EURO-TELEPATH (Telepathology Network in Europe) is a European Cooperation in ScienceTechnology (COST) Actionlabeled IC0604. It is aimed at fostering collaboration between European research groups working on an adequate technological framework for the management of multimedia electronic healthcare records covering both data and images, but also on standards and applications for processing such multimedia information in anatomic pathology, and communicating it to the clinical domain. The standardization work is performed in close collaboration with related organizations dedicated to the development of international standards (SDOs).
This research project has been launched at a meeting in Brussels on 6 November 2007, and ran until 5 November 2011. Throughout those four years, EURO-TELE-PATH has been consolidating the most renowned research references in the field of informatics, as applied to anatomic pathology, in order to develop, with the support of national and other European programmes and projects, standards and solutions necessary to represent, interpret, browse and retrieve digital medical images while preserving their diagnostic quality for clinical purposes, education and research.
EURO-TELEPATH has been supporting the exchange of young researchers to establish new areas of scientific collaboration, and complementing multidisciplinary publications and research theses on running prototypes in hospitals, laboratories and institutions. These areas of research were related to digital pathology, telepathology, medical informatics, image analysis, business process modeling, and the evaluation of technology.
At the end of the project, we asked the most relevant researchers in the field of digital pathology – most of whom had been active members of EURO-TELEPATH – to contribute to a book that would cover their main research initiatives. Perspectives on Digital Pathology is a book that compiles the main research efforts of the European COST Action IC0604 consortium, and which was presented as the project's final publication to the COST office. As well as rounding up the presentation and being as comprehensive as possible, it also includes a selection of papers from American and Japanese researchers working in the same area of research.
This book is divided into six Parts.
In Part I, “Introduction”, the COST instruments supporting cooperation among scientists and researchers across Europe and the activities of COST Action IC0604 are introduced. Part II, “State of the Art in Pathology”, contains five chapters. In the first chapter, the state of the art and trends in digital pathology are described, followed in Chapter 2 by a presentation of the Telemedicine Programme in Alentejo, Portugal. Chapter 3 provides a discussion about paradigm changes in health towards personalized, ubiquitous health services in pathology, and Chapter 4 presents a system architectural approach to telepathology interoperability. Chapter 5 deals with the consequences of the digital for pathology professionals, and the use of digital slides for education concludes this section on the “State of the Art in Digital Pathology”.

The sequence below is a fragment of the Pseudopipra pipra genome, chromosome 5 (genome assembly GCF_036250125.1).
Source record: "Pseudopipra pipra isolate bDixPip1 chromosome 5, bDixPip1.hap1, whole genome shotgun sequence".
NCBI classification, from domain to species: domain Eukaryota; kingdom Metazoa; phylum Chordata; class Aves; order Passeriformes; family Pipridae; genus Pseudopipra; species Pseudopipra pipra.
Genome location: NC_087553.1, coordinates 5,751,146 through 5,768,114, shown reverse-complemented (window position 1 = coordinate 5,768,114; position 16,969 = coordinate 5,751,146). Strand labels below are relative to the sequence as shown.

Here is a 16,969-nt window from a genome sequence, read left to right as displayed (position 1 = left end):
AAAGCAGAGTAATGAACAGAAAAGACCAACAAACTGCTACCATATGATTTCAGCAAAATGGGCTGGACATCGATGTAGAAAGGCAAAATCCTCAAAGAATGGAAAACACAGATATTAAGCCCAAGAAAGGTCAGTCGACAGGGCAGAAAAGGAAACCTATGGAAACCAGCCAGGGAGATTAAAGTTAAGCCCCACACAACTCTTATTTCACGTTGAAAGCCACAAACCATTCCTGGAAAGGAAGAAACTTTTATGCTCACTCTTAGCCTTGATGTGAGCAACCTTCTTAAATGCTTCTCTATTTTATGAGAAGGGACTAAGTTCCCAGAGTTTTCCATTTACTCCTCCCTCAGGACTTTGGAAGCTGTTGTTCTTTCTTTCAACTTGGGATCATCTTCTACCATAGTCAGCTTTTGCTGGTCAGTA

Part III, “Pathology Business Modeling”, presents the state of the art in pathology business process analysis, modeling, design and optimization. It also describes in detail a proposal for advanced pathology business process models.
Part IV, “Standards and Specifications in Pathology”, offers a complete compilation of current image management, report management and terminology standards in pathology. Given the importance of ontologies for semantic interoperability, a chapter about SNOMED CT in pathology has been included.
Part V, “Images: Analysis, Processing, Retrieval and Management”, provides two contributions on digital pathology in personalized cancer therapy, including an example of an automated image analysis methodology and the effects of image compression. Some work on content based image retrieval (CBIR) follows.
Part VI, “Technology and Automation in Pathology”, describes an advanced disrupting scanning technology developed in a European country. The second chapter addresses the relevance and importance of security and privacy services in running any pathology solution. The last chapter in this section concerns grid architecture and components which play an important role in diagnostic pathology.
Part VII, “Strategic developments and emerging research”, comprises three relevant chapters that describe the future of pathology technology, including new user interfaces and fast viewing systems, three-dimensional (3D)-reconstruction in cancer pathology study, and a completely automated tissue sectioning system for tissue blocks.
The editors would like to thank all the contributing authors for their excellent work, which has made this final project achievement possible. Furthermore, they are indebted to the COST office for sponsoring the publication of this book.
Marcial García-Rojo, Bernd Blobel, Arvydas Laurinavicius